6. Aug 20, 2016

### Frank Castle

Ah ok. So is the point that as the electric field propagates into the medium the induced polarisation in the dipoles oscillates at the same frequency as the original electric field and so as the polarisation propagates through the medium it maintains the same frequency as the original electric field?

7. Aug 20, 2016

### blue_leaf77

Yes.

8. Aug 20, 2016

### mpresic

Think the incoming light with frequency nu is exciting the medium The medium is a collection of harmonic oscillators. The harmonic oscillators (in steady state)
responds to the driving force at frequency nu by steady state oscillation, also at frequency nu.

9. Aug 22, 2016

### Frank Castle

Is this assuming a differential equation of the form $$\ddot{x}(t)+\omega^{2}x(t)=A\cos(\Omega t)$$ and that the "transient" contribution to the solution is negligible, such that $$x(t)\simeq -\frac{A}{\Omega^{2}}\cos(\Omega t)$$

Ok, cool.
So, from this heuristic argument, would it be correct to show that this must be true, mathematically speaking, by noting that the incoming, reflected, and transmitted are of the form $$\mathbf{E}_{i}=\mathbf{E}_{i0}e^{i(\mathbf{k}_{i}\cdot\mathbf{r}-\omega_{i}t)}\\ \mathbf{E}_{r}=\mathbf{E}_{r0}e^{i(\mathbf{k}_{r}\cdot\mathbf{r}-\omega_{r}t)}\\ \mathbf{E}_{t}=\mathbf{E}_{t0}e^{i(\mathbf{k}_{t}\cdot\mathbf{r}-\omega_{t}t)}$$ respectively, where we have assumed (for simplicity) that the incoming electric field is linearly polarised such that it is orthogonal to the boundary (between the two media). At the boundary, where the three electric fields "meet", we require that $$\mathbf{E}_{i}=\mathbf{E}_{i0}e^{i(\mathbf{k}_{i}\cdot\mathbf{r}-\omega_{i}t)}=\mathbf{E}_{r}=\mathbf{E}_{r0}e^{i(\mathbf{k}_{r}\cdot\mathbf{r}-\omega_{r}t)}=\mathbf{E}_{t}=\mathbf{E}_{t0}e^{i(\mathbf{k}_{t}\cdot\mathbf{r}-\omega_{t}t)}$$ since we require continuity such that they are one and the same electric field at this point. This relationship should hold for all $t$ and for all $\mathbf{r}$ (since it shouldn't matter on the point in space at which the boundary is positioned or the time at which the electric field arrives at the boundary). As such, $$\mathbf{k}_{i}\cdot\mathbf{r}-\omega_{i}t=\mathbf{k}_{r}\cdot\mathbf{r}-\omega_{r}t=\mathbf{k}_{t}\cdot\mathbf{r}-\omega_{t}t$$ In particular, since this is valid $\forall\;\mathbf{r}$, we are free to choose $\mathbf{r}=\mathbf{0}$, and in doing so we find that $$\omega_{i}=\omega_{r}=\omega_{t}$$ i.e. the frequency of the wave is unchanged as it propagates across the boundary.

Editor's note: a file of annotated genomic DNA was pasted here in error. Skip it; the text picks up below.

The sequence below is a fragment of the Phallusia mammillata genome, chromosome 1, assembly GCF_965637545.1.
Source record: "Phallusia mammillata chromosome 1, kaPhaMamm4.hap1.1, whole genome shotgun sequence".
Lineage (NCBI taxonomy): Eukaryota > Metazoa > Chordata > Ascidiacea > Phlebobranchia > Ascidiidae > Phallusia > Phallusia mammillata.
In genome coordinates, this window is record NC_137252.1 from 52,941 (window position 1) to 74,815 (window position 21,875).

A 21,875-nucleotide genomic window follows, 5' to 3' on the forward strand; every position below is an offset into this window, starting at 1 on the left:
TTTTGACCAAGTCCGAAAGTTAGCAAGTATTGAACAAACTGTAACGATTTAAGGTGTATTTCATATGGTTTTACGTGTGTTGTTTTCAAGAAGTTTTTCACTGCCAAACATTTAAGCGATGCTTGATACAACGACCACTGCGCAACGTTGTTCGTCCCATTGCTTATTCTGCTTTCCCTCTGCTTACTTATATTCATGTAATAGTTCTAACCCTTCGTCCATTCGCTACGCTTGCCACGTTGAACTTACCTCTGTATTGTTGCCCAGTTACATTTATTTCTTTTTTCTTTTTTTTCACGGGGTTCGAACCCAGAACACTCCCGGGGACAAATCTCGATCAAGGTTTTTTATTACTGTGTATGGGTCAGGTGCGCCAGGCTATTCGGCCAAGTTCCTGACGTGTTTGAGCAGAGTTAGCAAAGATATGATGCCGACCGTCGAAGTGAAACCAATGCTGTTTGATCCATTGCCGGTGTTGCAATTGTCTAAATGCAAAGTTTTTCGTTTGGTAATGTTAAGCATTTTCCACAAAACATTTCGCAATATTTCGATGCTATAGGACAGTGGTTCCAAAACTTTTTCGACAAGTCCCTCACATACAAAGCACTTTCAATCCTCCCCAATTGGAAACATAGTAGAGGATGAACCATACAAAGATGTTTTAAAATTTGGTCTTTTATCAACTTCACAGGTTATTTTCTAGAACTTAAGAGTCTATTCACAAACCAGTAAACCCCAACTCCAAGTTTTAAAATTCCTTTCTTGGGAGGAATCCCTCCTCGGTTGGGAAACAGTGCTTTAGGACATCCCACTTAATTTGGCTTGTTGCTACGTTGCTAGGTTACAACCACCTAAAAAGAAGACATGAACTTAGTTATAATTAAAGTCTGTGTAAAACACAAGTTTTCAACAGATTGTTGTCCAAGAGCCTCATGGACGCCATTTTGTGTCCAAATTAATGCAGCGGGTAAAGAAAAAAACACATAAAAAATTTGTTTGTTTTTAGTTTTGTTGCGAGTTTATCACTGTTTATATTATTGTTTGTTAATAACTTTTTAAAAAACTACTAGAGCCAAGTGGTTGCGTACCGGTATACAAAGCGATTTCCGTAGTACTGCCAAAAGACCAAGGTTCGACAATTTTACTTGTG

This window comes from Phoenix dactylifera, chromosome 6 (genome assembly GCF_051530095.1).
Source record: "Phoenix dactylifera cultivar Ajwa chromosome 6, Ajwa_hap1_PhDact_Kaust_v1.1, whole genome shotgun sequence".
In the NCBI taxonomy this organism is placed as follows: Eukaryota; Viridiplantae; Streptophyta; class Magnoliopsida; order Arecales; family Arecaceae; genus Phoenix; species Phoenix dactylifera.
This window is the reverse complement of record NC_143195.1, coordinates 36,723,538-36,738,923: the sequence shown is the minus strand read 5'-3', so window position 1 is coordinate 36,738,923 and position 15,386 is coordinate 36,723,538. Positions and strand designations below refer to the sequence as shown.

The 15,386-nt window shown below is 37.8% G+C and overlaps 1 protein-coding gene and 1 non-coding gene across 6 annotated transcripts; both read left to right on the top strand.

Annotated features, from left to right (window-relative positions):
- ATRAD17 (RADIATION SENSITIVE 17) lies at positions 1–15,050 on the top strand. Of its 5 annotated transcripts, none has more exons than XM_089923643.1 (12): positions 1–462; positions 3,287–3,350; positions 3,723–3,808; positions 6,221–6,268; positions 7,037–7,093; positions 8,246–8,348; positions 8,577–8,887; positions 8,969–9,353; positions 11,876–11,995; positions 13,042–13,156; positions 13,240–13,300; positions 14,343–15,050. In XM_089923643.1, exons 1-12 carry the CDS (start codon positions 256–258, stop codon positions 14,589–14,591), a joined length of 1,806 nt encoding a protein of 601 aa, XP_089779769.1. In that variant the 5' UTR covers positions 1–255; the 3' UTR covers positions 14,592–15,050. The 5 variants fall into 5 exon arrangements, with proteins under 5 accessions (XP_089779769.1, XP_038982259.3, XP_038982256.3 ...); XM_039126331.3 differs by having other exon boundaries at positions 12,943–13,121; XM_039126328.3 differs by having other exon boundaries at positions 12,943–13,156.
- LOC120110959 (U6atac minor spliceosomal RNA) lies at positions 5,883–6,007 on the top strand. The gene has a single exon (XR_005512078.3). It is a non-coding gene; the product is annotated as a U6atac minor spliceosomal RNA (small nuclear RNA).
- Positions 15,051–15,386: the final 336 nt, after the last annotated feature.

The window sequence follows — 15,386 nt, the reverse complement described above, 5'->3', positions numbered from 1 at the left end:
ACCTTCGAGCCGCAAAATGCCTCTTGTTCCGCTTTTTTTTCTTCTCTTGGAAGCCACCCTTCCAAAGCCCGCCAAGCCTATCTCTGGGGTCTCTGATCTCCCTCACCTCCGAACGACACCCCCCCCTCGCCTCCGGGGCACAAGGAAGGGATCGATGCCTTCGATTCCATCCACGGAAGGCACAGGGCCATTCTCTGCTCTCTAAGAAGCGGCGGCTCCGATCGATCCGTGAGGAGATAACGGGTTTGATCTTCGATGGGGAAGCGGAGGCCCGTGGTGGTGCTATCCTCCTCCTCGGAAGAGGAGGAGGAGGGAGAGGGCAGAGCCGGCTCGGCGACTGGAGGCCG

Last edited: Aug 22, 2016
10. Aug 22, 2016

### blue_leaf77

First, I think you want the fields to be propagating (not polarized) orthogonal to the interface.
Second, in the first medium the fields $\mathbf E_i$ and $\mathbf E_s$ should add up, i.e. $\mathbf E_i+\mathbf E_i = \mathbf E_t$. However, I doubt this analysis is sufficient to prove the conservation of frequency (in linear response) because in the second medium the non-linear component might also be excited in which case $\mathbf E_t$ will contain waves with original frequency and waves with, e.g. double or triple, frequencies.

11. Aug 22, 2016

### Frank Castle

Yes, you're right. Thanks for pointing that out.

Ah ok, fair enough. Couldn't one simply state that the dominant response of the medium is linear as in the the case of the polarisation vector, $\mathbf{P}$? Is the point that the electric field acts like a driving force and as such, when it propagates into the medium it polarises the atoms within the medium causing them to oscillate, analogously to harmonic oscillators, at the same frequency as the driving force (the original electric field). This polarisation then propagates through the medium, with the same frequency as the original electric field?! Is there any way one could argue it mathematically?

Last edited: Aug 22, 2016